This past weekend I attended IxDA's Interaction 09 conference in beautiful Vancouver, BC. The event, in it's second year, brought together creative thinkers, educators and corporate decision makers from across the world to share ideas, inspiration and future visions on Interaction Design.
I've noticed a few new services that have replaced the traditional registration form (email/password) with email as an alternative sign-up method. TripIt, a travel service that creates a single, readable online itinerary from your flight, hotel or rental confirmation is the first site I noticed doing this.
Following the inauguration, whitehouse.gov has been updated to reflect the Obama administration's promise to use interactive media to make government more open and accessible. I'm assuming the Presidential Pets section will get a good amount of traffic too.
I'm a third of the way through Steve Mulder and Ziv Yaar's insightful guide to to creating personas, The User is Always Right. As part of that process the authors provide concrete examples and rules for conducting user research for the initial phase of design for web.
Beating Apple by almost a 10 point margin, Advertising Age has named Obama for America Marketer of the Year 2008. But there's more than well-executed marketing behind the campaign's success.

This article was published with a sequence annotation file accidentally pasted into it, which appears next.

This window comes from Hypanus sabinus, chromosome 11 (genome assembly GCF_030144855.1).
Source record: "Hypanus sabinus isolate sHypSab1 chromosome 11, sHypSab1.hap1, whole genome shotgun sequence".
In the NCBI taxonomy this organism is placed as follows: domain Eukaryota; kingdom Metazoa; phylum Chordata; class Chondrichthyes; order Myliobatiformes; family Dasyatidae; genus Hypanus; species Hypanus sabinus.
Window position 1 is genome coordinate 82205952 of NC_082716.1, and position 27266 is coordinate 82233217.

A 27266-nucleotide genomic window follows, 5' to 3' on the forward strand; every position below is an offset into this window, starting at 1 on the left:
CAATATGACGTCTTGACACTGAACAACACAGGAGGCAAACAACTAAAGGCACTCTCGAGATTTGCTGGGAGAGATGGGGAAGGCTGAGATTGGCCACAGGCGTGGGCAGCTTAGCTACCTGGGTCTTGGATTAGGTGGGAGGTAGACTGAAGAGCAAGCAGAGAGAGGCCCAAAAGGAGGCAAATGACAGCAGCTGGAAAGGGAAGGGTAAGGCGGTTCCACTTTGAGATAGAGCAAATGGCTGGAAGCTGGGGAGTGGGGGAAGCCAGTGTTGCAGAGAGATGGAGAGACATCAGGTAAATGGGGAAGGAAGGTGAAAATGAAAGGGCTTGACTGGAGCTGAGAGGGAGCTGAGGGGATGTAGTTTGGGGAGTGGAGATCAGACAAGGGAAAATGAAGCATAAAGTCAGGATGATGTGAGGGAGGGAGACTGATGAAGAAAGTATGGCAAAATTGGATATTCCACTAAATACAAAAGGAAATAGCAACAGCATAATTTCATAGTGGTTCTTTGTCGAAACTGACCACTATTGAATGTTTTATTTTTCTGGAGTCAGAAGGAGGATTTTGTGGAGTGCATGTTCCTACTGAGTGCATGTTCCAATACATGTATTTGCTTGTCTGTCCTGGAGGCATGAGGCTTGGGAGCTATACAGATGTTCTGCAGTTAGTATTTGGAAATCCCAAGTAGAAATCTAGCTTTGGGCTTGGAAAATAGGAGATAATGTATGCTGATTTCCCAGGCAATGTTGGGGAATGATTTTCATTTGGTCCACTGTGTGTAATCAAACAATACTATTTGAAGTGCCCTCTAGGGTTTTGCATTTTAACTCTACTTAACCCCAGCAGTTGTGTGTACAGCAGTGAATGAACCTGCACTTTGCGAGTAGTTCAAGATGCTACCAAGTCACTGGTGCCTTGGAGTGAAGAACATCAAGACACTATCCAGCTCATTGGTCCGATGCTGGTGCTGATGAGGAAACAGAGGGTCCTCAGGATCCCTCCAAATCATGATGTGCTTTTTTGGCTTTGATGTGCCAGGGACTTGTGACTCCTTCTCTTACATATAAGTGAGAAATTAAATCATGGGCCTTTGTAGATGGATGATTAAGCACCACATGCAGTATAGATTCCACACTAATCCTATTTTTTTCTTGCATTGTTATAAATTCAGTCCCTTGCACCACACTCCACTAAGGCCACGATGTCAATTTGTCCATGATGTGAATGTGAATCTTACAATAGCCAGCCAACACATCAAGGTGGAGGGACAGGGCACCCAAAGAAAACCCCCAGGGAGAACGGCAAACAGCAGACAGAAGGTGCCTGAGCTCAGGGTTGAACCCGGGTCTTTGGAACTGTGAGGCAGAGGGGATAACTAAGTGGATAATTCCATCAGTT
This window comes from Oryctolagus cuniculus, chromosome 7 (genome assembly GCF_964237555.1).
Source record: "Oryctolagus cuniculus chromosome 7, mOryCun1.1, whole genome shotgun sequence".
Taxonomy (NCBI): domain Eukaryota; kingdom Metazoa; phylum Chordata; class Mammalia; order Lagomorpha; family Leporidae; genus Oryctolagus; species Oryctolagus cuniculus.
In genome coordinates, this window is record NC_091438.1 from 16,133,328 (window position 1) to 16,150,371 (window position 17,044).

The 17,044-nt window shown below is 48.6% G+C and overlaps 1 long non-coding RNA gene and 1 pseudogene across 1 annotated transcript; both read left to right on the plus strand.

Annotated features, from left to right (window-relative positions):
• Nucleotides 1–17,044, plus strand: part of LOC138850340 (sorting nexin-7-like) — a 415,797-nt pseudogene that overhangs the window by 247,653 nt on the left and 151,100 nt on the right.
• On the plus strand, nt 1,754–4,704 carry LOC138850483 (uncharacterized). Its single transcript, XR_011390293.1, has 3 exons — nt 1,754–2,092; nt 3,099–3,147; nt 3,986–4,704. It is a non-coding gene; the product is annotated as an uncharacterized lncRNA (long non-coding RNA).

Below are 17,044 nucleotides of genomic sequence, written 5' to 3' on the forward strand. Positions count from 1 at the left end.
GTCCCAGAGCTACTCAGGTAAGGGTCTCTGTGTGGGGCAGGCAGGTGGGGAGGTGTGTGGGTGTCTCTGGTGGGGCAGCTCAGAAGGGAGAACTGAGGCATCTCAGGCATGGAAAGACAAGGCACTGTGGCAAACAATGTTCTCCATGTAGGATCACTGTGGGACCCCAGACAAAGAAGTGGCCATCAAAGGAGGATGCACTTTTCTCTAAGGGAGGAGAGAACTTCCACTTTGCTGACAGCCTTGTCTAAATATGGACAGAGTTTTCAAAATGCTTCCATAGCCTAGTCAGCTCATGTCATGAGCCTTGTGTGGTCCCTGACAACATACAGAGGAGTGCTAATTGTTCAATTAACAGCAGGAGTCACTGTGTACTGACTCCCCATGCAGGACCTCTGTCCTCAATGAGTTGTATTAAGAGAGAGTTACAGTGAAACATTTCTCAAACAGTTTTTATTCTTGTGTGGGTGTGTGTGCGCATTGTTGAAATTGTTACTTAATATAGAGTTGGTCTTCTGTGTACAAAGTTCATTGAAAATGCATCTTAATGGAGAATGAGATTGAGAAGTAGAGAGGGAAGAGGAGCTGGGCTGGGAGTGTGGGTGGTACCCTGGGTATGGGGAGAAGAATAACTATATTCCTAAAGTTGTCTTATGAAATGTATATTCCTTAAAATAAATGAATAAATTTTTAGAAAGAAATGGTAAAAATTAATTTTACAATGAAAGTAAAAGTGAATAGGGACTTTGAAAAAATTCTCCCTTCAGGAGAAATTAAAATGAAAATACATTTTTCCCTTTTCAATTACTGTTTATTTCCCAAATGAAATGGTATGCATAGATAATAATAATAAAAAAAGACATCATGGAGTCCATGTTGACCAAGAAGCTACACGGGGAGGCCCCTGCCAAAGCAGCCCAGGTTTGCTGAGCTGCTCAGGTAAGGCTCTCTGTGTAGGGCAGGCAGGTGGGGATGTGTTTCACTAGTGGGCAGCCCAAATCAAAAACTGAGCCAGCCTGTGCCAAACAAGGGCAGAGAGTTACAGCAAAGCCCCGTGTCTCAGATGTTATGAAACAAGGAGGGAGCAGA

I'm not sold on NYTimes.com new feature, TimesPeople, a social tool designed to share your activity - reading, rating, commenting - with other NYT members. If you're a recent reader of NYT, you've probably noticed a floating bar appear above the content that prompts you to sign up for it.
ALA's Indi Young writes about stepping out of your problem-solver shoes and into the actual shoes of your problem-facer. Thinking from the potential customer's perspective is a Zen-like exercise.
Industrial product design can be a frustrating thing. Tens of years and millions of dollars can go to waste in a failed concept or prototype.
22 year-old (!) Ian Wharton is certainly a talent to admire/inspire. His slick portfolio contains clean, imaginative, award-winning designs that have definitely caught our eye.
Checking out work from LA-based, fluidesign, I came across TripKick, a site that identifies a hotel's best rooms in a clean-as-soap experience. Pretty handy when you want to know if Room 112 is really where the players dwell.
No surprise this list in BusinessWeek is spot on; It was driven by feedback from heavyweights Khoi Vinh, John Maeda and Don Norman.
Design Director for NYTimes.com, Khoi Vinh, speaks his mind on why small, focused design shops produce better work than their larger counterparts. Well we couldn't agree more, Khoi.